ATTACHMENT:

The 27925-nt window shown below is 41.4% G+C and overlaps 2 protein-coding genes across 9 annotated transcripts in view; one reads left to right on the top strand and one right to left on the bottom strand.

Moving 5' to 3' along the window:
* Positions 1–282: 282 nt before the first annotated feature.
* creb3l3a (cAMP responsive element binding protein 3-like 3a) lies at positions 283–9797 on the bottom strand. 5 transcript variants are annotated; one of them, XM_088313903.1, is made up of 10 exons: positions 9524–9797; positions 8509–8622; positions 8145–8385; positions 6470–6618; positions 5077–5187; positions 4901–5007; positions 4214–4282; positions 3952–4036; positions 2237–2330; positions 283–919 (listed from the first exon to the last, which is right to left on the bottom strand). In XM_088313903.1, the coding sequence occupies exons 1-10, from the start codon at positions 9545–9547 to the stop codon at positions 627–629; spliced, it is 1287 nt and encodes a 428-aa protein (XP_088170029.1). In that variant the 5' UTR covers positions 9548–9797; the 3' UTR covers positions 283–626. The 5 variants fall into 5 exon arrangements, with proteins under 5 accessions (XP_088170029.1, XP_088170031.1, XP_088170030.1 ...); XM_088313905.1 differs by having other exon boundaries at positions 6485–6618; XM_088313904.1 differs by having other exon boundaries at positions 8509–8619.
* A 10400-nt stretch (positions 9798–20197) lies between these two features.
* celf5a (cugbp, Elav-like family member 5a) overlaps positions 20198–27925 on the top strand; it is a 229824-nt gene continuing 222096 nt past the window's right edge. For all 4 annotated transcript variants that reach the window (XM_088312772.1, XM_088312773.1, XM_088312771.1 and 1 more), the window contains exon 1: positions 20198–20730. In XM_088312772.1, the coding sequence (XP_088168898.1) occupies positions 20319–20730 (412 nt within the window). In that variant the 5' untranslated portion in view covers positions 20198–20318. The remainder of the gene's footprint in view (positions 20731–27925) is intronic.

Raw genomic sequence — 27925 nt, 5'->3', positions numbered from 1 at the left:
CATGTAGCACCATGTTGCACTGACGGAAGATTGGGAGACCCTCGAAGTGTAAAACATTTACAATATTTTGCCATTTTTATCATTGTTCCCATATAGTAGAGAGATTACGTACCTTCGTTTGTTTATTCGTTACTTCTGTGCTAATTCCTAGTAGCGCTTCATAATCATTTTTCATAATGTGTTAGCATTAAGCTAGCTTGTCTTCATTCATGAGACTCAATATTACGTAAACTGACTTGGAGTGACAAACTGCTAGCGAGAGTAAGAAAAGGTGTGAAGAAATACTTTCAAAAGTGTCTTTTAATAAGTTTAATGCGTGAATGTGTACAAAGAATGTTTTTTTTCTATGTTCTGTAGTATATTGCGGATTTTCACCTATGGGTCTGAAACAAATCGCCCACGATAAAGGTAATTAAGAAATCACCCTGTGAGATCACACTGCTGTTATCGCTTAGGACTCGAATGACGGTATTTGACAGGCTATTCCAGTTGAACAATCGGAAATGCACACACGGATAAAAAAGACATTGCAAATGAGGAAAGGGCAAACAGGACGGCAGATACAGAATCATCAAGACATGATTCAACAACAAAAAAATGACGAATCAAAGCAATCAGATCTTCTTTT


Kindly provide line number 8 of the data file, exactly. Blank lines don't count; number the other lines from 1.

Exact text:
CATGTAGCACCATGTTGCACTGACGGAAGATTGGGAGACCCTCGAAGTGTAAAACATTTACAATATTTTGCCATTTTTATCATTGTTCCCATATAGTAGAGAGATTACGTACCTTCGTTTGTTTATTCGTTACTTCTGTGCTAATTCCTAGTAGCGCTTCATAATCATTTTTCATAATGTGTTAGCATTAAGCTAGCTTGTCTTCATTCATGAGACTCAATATTACGTAAACTGACTTGGAGTGACAAACTGCTAGCGAGAGTAAGAAAAGGTGTGAAGAAATACTTTCAAAAGTGTCTTTTAATAAGTTTAATGCGTGAATGTGTACAAAGAATGTTTTTTTTCTATGTTCTGTAGTATATTGCGGATTTTCACCTATGGGTCTGAAACAAATCGCCCACGATAAAGGTAATTAAGAAATCACCCTGTGAGATCACACTGCTGTTATCGCTTAGGACTCGAATGACGGTATTTGACAGGCTATTCCAGTTGAACAATCGGAAATGCACACACGGATAAAAAAGACATTGCAAATGAGGAAAGGGCAAACAGGACGGCAGATACAGAATCATCAAGACATGATTCAACAACAAAAAAATGACGAATCAAAGCAATCAGATCTTCTTTT